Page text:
The Consulate made certain not to forget about the very young attendees by including an inflatable castle and having Surinamese artist available to draw the Haitian flag on the faces with glitter.
A larger turn out came out this year, and more participants from the Haitian community attended as well to exhibit crafts, delicacies prepared from family recipes and for the first time, shoes, sandals and quality purses. During this fair, Surinamese companies interested to doing business or recruiting in the Haitian community participated once again.
Dany Laferrière, named Officer of the Order of Montreal
Dany Laferrière, illustrious French-speaking writer, heavy weight of Haitian literature and a member of the French Academy, was honored by Montreal Mayor Denis Coderre, last week on the eve of the 375 anniversary of this Canadian city.
On Wednesday, May 17th, as the festivities for the 375 anniversary of the city were getting launched, Mayor Denis Coderre use the opportunity to honor seventeen individuals with the Order of Montreal, formerly known as the Academy of the Great Montrealers, created in 1988 by the Chamber of commerce of Metropolitan Montreal.
"I have received honors in the past but never during a historic day as today," declared the author.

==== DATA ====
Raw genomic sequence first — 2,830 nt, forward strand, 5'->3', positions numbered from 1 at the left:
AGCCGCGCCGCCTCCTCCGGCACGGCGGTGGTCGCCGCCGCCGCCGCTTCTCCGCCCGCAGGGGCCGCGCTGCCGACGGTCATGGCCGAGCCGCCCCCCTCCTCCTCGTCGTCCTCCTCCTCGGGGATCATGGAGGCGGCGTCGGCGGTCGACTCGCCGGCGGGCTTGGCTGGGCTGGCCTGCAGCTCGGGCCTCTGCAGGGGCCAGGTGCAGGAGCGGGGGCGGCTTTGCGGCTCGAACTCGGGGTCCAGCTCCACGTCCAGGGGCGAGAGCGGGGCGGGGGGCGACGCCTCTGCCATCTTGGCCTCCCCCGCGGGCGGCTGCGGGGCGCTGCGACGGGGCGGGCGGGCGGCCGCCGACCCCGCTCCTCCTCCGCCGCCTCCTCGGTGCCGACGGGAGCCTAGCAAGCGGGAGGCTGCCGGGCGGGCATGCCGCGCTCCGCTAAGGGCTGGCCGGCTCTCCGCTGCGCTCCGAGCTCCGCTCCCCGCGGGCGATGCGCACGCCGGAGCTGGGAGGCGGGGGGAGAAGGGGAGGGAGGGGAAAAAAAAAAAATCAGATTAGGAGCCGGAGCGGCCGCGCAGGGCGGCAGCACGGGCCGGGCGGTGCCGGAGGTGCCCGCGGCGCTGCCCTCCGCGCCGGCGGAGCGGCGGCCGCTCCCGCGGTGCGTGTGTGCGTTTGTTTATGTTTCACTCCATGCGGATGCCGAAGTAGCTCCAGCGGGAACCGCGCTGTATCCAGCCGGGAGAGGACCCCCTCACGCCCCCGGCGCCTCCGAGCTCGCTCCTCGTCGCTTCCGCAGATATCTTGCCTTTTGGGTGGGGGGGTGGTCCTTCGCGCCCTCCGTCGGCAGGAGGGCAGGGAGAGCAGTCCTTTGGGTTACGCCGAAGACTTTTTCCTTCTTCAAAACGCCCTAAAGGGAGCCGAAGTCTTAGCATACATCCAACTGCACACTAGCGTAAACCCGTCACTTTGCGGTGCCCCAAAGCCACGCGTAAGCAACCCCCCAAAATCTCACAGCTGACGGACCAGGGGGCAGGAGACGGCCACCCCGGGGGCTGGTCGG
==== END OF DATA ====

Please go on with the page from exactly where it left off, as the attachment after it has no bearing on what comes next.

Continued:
The medal of the order of Montreal pays tribute to people who "contribute in a remarkable way to the development and to the brilliance of the metropolis". Next to Dany Laferrière (native of Petit-Goâve, Haiti), two other symbolic personalities also received the same honor they were Yannick Nézet-Séguin, who is orchestra conductor, and visual artist Françoise Sullivan.
Cremasse-inspired Entrepreneurship in Montreal
To sell 2,400 bottles in fourth weeks! That is the challenge that Steven Charles, founder or LS cream, a Haitian cremasse-inspired liquor, has given himself.
LS Cream is reminiscent of Haitian Cremasse. It includes alcohol, condensed milk, coconut, and spices such as cinnamon, nutmeg, or vanilla. To create his drink, Steven Charles, native of Montreal-North with Haitian origin, took his grandmother’s recipe, originally hand-written on a scrap of paper, before sending it to an American laboratory.